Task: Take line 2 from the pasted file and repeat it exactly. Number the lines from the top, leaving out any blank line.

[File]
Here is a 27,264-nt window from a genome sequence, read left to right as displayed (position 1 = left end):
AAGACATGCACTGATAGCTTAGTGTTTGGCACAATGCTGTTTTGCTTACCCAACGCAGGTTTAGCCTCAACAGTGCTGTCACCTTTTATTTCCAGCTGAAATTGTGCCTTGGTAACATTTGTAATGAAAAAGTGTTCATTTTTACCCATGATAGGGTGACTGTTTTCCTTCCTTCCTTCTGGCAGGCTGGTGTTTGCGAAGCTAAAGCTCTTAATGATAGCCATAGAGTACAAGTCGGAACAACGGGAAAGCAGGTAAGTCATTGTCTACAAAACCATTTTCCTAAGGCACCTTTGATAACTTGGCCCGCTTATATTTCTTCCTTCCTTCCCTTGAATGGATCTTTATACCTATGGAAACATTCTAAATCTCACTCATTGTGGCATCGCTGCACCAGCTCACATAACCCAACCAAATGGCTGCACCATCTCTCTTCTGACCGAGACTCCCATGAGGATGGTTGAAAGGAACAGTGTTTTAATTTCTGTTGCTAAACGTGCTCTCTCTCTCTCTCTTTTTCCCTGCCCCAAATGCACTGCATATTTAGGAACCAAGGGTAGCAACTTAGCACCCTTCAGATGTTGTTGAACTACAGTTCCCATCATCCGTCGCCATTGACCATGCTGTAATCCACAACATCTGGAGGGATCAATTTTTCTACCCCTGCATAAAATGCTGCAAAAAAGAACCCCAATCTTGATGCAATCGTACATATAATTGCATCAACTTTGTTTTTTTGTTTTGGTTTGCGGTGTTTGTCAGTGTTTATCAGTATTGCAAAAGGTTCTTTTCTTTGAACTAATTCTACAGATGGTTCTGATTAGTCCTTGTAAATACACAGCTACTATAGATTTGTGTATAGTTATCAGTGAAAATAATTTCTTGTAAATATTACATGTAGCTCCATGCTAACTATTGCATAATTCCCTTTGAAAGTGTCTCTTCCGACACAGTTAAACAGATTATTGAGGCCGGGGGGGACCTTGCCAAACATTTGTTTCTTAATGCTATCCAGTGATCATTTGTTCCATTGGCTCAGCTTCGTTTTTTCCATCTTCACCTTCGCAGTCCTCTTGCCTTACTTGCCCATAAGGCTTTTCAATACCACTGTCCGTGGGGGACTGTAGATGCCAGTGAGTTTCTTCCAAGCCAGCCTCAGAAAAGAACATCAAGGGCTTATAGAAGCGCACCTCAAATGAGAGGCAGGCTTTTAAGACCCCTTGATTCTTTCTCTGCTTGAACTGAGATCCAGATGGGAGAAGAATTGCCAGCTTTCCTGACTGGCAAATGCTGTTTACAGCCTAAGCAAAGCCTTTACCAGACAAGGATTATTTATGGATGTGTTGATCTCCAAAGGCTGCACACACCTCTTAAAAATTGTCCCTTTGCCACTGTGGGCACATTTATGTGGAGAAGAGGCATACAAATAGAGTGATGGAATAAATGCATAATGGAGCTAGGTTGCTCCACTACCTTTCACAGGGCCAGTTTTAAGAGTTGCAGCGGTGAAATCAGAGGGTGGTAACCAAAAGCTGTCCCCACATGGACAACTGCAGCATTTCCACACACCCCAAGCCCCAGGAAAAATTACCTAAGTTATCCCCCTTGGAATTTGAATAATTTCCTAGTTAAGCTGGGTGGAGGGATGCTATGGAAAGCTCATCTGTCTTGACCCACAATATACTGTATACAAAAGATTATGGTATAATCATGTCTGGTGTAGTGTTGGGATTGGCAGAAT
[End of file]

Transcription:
AAGACATGCACTGATAGCTTAGTGTTTGGCACAATGCTGTTTTGCTTACCCAACGCAGGTTTAGCCTCAACAGTGCTGTCACCTTTTATTTCCAGCTGAAATTGTGCCTTGGTAACATTTGTAATGAAAAAGTGTTCATTTTTACCCATGATAGGGTGACTGTTTTCCTTCCTTCCTTCTGGCAGGCTGGTGTTTGCGAAGCTAAAGCTCTTAATGATAGCCATAGAGTACAAGTCGGAACAACGGGAAAGCAGGTAAGTCATTGTCTACAAAACCATTTTCCTAAGGCACCTTTGATAACTTGGCCCGCTTATATTTCTTCCTTCCTTCCCTTGAATGGATCTTTATACCTATGGAAACATTCTAAATCTCACTCATTGTGGCATCGCTGCACCAGCTCACATAACCCAACCAAATGGCTGCACCATCTCTCTTCTGACCGAGACTCCCATGAGGATGGTTGAAAGGAACAGTGTTTTAATTTCTGTTGCTAAACGTGCTCTCTCTCTCTCTCTTTTTCCCTGCCCCAAATGCACTGCATATTTAGGAACCAAGGGTAGCAACTTAGCACCCTTCAGATGTTGTTGAACTACAGTTCCCATCATCCGTCGCCATTGACCATGCTGTAATCCACAACATCTGGAGGGATCAATTTTTCTACCCCTGCATAAAATGCTGCAAAAAAGAACCCCAATCTTGATGCAATCGTACATATAATTGCATCAACTTTGTTTTTTTGTTTTGGTTTGCGGTGTTTGTCAGTGTTTATCAGTATTGCAAAAGGTTCTTTTCTTTGAACTAATTCTACAGATGGTTCTGATTAGTCCTTGTAAATACACAGCTACTATAGATTTGTGTATAGTTATCAGTGAAAATAATTTCTTGTAAATATTACATGTAGCTCCATGCTAACTATTGCATAATTCCCTTTGAAAGTGTCTCTTCCGACACAGTTAAACAGATTATTGAGGCCGGGGGGGACCTTGCCAAACATTTGTTTCTTAATGCTATCCAGTGATCATTTGTTCCATTGGCTCAGCTTCGTTTTTTCCATCTTCACCTTCGCAGTCCTCTTGCCTTACTTGCCCATAAGGCTTTTCAATACCACTGTCCGTGGGGGACTGTAGATGCCAGTGAGTTTCTTCCAAGCCAGCCTCAGAAAAGAACATCAAGGGCTTATAGAAGCGCACCTCAAATGAGAGGCAGGCTTTTAAGACCCCTTGATTCTTTCTCTGCTTGAACTGAGATCCAGATGGGAGAAGAATTGCCAGCTTTCCTGACTGGCAAATGCTGTTTACAGCCTAAGCAAAGCCTTTACCAGACAAGGATTATTTATGGATGTGTTGATCTCCAAAGGCTGCACACACCTCTTAAAAATTGTCCCTTTGCCACTGTGGGCACATTTATGTGGAGAAGAGGCATACAAATAGAGTGATGGAATAAATGCATAATGGAGCTAGGTTGCTCCACTACCTTTCACAGGGCCAGTTTTAAGAGTTGCAGCGGTGAAATCAGAGGGTGGTAACCAAAAGCTGTCCCCACATGGACAACTGCAGCATTTCCACACACCCCAAGCCCCAGGAAAAATTACCTAAGTTATCCCCCTTGGAATTTGAATAATTTCCTAGTTAAGCTGGGTGGAGGGATGCTATGGAAAGCTCATCTGTCTTGACCCACAATATACTGTATACAAAAGATTATGGTATAATCATGTCTGGTGTAGTGTTGGGATTGGCAGAAT